After breakfast, we drove out of Bishopscourt, the "official" residence of the Archbishop of Cape Town, where Nelson Mandela had spent his first night of freedom after his release on February 11, 1990, and left the leafy upmarket suburb named after the Archbishop's residence to go and vote. I had decided that I would cast my vote in a ghetto township. The symbolism was powerful: the solidarity with those who for so long had been disenfranchised, living daily in the deprivation and squalor of apartheid's racially segregated ghetto townships. After all, I was one of them. When I became Archbishop in 1986 the Group Areas Act, which segregated residential areas racially, was still in force. It was a criminal offence for me, a Nobel laureate without a vote and now Archbishop and Metropolitan of the Anglican Church in southern Africa, to occupy Bishopscourt with my family unless I had first obtained a special permit exempting me from the provisions of the Group Areas Act. I had, however, announced after my election as Archbishop that I would not be applying for such a permit. I said I was Archbishop, would be occupying the Archbishop's official residence, and that the apartheid government could act as it saw fit. No charges were ever preferred against me for contravening this obnoxious law.

I went to vote in Gugulethu, a black township with its typical matchbox-type houses in row after monotonous row. There was a long queue already waiting. People were in good spirits; they were going to need dollops of patience and good humor because they were in for a long wait. My first democratic vote was a media event, and many of our friends from overseas were present, acting as monitors to be able to certify whether the elections were fair and free. But they were doing a great deal more than that. They were really like midwives helping to bring to birth this new delicate infant--free, democratic, nonracial, nonsexist South Africa.

The moment for which I had waited so long came and I folded my ballot paper and cast my vote. Wow! I shouted, "Yippee!" It was giddy stuff. It was like falling in love. The sky looked blue and more beautiful. I saw the people in a new light. They were beautiful, they were transfigured. I too was transfigured. It was dreamlike. You were scared someone would rouse you and you would awake to the nightmare that was apartheid's harsh reality. Someone referring to that dreamlike quality had said to his wife, "Darling, don't wake me. I like this dream."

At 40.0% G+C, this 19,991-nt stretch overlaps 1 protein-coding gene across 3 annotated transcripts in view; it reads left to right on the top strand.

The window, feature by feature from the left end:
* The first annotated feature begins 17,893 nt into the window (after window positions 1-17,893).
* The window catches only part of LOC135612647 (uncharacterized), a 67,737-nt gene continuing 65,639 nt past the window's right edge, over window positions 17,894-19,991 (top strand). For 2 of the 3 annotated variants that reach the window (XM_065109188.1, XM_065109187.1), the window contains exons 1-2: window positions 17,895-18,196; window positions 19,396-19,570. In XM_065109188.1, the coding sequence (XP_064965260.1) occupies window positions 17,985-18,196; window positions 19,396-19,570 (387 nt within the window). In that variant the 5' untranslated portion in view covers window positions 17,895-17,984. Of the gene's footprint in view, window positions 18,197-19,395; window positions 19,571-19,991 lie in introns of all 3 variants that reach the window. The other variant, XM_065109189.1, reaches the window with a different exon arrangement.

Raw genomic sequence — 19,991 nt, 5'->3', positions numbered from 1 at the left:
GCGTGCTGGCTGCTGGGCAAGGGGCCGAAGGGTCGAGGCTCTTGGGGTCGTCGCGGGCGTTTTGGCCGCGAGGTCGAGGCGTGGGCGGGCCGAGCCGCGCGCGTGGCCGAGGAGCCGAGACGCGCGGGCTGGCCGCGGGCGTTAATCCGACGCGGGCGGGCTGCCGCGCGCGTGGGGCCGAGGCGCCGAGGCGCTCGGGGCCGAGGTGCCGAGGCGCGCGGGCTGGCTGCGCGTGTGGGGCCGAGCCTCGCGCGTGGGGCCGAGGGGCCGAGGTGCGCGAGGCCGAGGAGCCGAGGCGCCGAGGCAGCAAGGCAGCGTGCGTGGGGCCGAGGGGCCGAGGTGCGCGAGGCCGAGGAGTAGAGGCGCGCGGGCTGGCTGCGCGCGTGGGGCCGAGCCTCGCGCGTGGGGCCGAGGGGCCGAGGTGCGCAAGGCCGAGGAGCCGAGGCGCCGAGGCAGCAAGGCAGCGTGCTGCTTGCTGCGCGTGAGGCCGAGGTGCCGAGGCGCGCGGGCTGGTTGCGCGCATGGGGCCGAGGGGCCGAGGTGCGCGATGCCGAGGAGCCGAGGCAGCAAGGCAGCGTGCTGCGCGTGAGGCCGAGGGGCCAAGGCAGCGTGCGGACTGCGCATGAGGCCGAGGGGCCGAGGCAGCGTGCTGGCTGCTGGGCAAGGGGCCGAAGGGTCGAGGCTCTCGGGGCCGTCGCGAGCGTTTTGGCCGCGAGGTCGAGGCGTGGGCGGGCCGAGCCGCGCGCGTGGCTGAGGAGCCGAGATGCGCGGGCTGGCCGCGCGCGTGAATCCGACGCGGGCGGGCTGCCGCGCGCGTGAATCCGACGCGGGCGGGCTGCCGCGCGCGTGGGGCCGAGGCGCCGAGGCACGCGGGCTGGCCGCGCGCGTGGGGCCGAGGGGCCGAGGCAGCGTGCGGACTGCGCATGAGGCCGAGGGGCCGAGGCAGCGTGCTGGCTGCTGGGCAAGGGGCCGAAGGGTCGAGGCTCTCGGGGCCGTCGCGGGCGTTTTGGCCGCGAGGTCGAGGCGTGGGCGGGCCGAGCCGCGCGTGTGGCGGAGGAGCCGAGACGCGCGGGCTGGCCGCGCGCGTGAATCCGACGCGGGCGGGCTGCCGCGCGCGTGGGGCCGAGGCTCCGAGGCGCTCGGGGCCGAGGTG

After voting, I went outside and the people cheered and sang and danced. It was like a festival. It was a wonderful vindication for all of those who had borne the burden and the heat of repression, the little people whom apartheid had turned into the anonymous ones, faceless, voiceless, counting for nothing in their motherland, whose noses had been rubbed daily in the dust. They had been created in the image of God but their dignity had been callously trodden underfoot daily by apartheid's minions and those who might have said they were opposed to apartheid but had nonetheless gone on enjoying the privileges and huge benefits that apartheid provided them--just because of an accident of birth, a biological irrelevance, the color of their skin.

I decided to drive around a bit to see what was happening. I was appalled by what I saw. The people had come out in droves, standing in those long lines which have now become world famous. They were so vulnerable. The police and the security forces were probably stretched but they were hardly a conspicuous presence. It would have taken just a few crazy extremists with AK-47s to sow the most awful mayhem and havoc. It did not happen. And virtually everywhere there was a hitch of one sort or the other. Here it was insufficient ballot papers, there it was not enough ink pads, elsewhere the officials had not yet turned up hours after the polls were due to have opened. The people were quite amazing in their patience. It was a comprehensive disaster waiting to happen. And it did not happen.

It was an amazing spectacle. People of all races were standing together in the same queues, perhaps for the very first time in their lives. Professionals, domestic workers, cleaners and their madams--all were standing in those lines that were snaking their way slowly to the polling booth. What should have been a disaster turned out to be a blessing in disguise. Those lines produced a new and peculiarly South African status symbol. Afterward people boasted, "I stood for two hours to vote." "I waited for four hours!"

Those long hours helped us South Africans to find one another. People shared newspapers, sandwiches, umbrellas, and the scales began to fall from their eyes. South Africans found fellow South Africans--they realized what we had been at such pains to tell them, that they shared a common humanity, that race, ethnicity, skin color were really irrelevancies. They discovered not a Colored, a black, an Indian, a white. No, they found fellow human beings. What a profound scientific discovery that blacks, Coloreds (usually people of mixed race), and Indians were in fact human beings, who had the same concerns and anxieties and aspirations. They wanted a decent home, a good job, a safe environment for their families, good schools for their children, and almost none wanted to drive the whites into the sea. They just wanted their place in the sun.

From the Trade Paperback edition.